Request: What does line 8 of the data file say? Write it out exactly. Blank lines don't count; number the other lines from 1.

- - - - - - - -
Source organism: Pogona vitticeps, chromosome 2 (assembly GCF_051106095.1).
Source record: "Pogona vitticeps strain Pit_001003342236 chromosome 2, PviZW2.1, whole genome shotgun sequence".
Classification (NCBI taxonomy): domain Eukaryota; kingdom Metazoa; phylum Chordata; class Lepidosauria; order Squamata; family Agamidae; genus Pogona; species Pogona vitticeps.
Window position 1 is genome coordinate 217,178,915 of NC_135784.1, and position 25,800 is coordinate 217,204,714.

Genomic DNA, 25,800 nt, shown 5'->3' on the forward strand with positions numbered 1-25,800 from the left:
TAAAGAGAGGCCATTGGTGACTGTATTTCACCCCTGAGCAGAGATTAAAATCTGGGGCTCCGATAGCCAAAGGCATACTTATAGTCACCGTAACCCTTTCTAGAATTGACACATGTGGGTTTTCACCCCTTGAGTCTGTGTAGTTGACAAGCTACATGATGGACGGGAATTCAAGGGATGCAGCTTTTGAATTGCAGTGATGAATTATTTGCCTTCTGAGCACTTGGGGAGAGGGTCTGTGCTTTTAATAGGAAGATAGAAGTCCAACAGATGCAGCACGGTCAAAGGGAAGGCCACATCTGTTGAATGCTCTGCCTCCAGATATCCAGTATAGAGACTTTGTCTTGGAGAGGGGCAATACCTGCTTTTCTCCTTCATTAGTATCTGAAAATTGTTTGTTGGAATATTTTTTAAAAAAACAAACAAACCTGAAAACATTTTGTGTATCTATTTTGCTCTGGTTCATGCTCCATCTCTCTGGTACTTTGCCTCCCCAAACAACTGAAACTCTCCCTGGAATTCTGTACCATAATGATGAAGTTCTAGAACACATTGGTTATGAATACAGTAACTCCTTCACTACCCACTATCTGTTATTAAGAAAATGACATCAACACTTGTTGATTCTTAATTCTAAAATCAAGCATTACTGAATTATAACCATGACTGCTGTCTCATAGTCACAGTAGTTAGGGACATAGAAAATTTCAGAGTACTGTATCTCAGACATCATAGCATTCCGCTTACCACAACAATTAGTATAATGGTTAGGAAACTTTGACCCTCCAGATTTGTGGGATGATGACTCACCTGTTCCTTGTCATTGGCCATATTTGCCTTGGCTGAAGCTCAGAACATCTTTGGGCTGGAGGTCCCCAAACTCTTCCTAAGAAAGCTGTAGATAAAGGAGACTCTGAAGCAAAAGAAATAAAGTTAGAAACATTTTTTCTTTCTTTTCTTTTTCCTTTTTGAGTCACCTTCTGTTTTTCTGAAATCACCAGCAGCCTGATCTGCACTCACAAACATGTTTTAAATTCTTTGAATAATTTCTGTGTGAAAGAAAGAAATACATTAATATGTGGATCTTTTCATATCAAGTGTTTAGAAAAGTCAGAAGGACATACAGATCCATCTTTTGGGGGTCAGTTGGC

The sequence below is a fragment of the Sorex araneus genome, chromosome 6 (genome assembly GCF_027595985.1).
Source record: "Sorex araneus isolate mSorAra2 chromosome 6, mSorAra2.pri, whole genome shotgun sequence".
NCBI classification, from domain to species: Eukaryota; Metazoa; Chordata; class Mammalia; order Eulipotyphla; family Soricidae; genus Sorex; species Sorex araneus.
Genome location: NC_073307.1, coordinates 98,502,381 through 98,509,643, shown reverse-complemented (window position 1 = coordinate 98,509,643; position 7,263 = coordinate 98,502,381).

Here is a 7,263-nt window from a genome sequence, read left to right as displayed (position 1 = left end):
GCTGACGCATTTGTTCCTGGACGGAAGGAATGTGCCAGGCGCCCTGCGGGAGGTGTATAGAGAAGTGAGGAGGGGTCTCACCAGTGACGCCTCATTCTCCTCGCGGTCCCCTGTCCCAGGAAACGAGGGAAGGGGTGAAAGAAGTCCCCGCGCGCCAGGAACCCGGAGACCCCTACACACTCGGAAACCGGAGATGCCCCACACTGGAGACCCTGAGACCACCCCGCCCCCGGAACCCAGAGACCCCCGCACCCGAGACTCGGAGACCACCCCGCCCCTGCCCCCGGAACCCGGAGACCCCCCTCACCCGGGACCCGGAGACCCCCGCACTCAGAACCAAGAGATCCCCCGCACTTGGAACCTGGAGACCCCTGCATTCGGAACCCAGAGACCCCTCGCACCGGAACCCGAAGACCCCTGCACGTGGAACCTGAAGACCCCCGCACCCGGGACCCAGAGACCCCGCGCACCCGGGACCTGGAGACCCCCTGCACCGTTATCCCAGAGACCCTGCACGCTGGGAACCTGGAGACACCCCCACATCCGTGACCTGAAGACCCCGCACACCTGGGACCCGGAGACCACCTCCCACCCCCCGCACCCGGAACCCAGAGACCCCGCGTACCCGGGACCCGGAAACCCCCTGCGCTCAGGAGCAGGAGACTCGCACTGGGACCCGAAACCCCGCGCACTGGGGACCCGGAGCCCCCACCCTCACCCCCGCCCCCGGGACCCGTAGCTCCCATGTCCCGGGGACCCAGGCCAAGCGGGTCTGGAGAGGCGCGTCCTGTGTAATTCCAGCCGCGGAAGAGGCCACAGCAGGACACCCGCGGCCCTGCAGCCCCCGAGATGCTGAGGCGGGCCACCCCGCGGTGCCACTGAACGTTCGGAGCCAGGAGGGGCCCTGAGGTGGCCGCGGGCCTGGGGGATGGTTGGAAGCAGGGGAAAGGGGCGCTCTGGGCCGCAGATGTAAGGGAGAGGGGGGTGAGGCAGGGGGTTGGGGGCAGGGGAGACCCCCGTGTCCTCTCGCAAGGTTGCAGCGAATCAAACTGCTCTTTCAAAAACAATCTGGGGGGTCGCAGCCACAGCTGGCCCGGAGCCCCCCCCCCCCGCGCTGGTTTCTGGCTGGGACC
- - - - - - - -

Source record: "Sorex araneus isolate mSorAra2 chromosome 6, mSorAra2.pri, whole genome shotgun sequence".